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Why do we bow after a performance? Where does this tradition come from? For how long has performers been doing this?

Maybe there is some sort of interesting anecdote about this.

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    This article suggests it was from the days of royal patronage as a bow to the royalty after (and maybe originally before) a performance, since the performers were literally in the presence of the monarch: dancespirit.com/uncategorized/take_a_bow Commented Feb 1, 2016 at 17:25
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    That sounds like an answer Todd
    – Neil Meyer
    Commented Feb 1, 2016 at 17:39
  • Well, one column on a dance web site is not exactly a reputable historical source, so it's more of a supposition than an answer. Commented Feb 1, 2016 at 17:41
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    I had prepared a lovely answer complete with anecdotes to the effect that the tradition evolved from artists dodging the rotten tomatoes and other fruit thrown by a particularly keen audience ... Commented Dec 28, 2017 at 16:40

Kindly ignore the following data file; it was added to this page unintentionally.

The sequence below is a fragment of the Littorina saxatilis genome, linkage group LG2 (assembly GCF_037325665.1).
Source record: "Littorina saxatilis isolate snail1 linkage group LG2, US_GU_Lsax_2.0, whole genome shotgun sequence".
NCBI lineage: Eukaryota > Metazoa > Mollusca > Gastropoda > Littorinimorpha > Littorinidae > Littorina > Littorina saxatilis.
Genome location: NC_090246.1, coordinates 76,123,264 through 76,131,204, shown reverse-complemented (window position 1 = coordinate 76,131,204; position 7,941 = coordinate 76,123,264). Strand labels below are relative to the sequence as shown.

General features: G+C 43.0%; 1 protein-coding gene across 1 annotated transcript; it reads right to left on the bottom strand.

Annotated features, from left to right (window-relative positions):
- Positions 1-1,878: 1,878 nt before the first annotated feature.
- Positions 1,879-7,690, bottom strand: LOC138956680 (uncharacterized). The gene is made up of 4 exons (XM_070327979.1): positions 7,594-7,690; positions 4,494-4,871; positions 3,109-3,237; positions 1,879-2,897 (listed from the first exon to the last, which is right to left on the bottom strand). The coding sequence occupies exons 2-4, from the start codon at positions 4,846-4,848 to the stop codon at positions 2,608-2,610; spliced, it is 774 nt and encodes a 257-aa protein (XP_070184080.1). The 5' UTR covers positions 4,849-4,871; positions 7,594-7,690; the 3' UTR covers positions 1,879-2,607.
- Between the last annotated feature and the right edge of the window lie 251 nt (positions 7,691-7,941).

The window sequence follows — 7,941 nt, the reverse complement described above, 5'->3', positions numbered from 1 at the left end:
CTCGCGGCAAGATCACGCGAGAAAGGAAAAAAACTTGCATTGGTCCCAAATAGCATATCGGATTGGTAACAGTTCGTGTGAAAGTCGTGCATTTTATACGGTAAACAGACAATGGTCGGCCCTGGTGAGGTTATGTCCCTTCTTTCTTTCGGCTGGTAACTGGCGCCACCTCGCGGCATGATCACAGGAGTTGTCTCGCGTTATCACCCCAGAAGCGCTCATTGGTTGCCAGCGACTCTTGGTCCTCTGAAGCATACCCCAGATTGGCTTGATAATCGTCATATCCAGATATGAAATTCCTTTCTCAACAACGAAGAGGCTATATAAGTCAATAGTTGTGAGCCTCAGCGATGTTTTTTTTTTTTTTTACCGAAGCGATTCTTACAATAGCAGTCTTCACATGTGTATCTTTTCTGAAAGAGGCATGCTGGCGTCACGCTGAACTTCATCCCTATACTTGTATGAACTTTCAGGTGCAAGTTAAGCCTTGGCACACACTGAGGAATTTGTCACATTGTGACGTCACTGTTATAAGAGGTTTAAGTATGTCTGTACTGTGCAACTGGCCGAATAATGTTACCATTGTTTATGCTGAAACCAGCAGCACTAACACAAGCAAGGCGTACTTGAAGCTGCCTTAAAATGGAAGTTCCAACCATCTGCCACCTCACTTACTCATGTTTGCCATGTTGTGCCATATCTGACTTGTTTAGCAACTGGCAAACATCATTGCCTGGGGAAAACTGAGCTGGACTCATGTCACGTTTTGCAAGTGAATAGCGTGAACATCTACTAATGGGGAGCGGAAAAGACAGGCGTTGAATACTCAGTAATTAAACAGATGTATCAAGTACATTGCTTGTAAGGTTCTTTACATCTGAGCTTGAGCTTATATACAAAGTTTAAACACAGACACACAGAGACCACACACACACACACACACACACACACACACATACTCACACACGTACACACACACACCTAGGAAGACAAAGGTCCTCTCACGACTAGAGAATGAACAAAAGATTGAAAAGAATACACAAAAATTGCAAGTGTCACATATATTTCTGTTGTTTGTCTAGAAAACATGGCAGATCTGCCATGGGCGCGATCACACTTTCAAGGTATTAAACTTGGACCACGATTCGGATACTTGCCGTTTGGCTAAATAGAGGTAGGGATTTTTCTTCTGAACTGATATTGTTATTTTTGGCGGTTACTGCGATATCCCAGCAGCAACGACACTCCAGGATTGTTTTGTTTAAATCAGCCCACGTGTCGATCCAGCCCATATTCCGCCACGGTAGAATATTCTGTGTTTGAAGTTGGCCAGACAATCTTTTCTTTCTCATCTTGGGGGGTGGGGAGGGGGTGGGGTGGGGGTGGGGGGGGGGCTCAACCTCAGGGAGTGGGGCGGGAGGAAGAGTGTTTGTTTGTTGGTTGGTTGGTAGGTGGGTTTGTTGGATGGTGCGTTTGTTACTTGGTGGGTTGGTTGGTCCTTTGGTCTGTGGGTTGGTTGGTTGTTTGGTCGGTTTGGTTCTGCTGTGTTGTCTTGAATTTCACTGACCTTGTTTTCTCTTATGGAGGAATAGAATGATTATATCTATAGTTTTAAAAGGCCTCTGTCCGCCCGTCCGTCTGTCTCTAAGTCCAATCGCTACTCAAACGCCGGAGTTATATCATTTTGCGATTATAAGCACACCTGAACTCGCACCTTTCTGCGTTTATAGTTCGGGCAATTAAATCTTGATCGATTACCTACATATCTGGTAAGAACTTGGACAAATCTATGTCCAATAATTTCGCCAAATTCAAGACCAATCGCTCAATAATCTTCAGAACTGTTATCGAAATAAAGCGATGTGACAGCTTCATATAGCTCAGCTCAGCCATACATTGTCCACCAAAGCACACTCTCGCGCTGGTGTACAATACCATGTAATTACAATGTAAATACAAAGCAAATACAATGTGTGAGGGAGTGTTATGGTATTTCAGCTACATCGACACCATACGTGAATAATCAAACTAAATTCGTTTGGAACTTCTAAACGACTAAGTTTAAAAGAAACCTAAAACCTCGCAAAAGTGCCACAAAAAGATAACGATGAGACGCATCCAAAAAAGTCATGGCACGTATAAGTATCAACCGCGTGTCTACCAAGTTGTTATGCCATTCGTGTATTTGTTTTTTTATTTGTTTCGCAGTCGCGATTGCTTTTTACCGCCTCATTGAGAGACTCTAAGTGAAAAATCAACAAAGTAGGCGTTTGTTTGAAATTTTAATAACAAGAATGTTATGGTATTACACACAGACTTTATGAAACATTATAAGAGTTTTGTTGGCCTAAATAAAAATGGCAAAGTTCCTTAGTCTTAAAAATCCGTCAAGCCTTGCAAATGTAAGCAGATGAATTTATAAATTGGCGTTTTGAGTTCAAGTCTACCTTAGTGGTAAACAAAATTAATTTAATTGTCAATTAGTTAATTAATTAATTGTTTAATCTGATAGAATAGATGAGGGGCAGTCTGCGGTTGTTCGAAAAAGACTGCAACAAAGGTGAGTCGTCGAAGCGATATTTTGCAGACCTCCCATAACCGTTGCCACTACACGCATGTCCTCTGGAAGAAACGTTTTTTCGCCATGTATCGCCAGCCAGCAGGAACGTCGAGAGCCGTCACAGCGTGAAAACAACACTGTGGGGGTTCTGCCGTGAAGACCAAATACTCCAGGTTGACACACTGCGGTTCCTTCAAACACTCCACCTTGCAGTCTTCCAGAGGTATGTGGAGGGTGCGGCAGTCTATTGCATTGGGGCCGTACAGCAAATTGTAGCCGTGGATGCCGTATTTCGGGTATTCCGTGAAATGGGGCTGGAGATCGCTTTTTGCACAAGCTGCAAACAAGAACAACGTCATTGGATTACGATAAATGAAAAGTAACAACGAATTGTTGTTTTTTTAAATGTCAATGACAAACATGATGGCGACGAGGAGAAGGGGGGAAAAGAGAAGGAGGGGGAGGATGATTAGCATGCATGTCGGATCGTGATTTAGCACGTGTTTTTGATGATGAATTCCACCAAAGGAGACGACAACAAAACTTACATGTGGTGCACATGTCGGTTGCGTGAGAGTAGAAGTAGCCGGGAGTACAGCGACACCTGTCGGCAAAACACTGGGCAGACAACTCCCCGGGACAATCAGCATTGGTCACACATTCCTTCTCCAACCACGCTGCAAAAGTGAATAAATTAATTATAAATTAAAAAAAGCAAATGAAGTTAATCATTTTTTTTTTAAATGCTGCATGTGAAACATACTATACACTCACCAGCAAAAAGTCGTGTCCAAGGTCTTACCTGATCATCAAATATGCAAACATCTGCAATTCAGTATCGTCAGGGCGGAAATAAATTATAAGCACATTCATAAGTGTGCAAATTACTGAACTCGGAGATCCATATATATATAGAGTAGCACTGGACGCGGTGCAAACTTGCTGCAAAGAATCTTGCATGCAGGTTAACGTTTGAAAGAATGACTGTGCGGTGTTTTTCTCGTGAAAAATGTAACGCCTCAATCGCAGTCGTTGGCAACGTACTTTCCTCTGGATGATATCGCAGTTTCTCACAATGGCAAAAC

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"Bowing was originally a gesture (a movement of the body) which showed deep respect for someone."

After a performance, bowing is basically a sign of respect to the audience, for listening and potentially clapping.

More about bowing here.

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In some areas of the world, the musicians acknowledge applause by applauding back. Bowing is another method (which lends itself to a rehearsed bow from the entire cast.)

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  • This seems more like a comment than an answer.
    – Aaron
    Commented Oct 30, 2020 at 14:18

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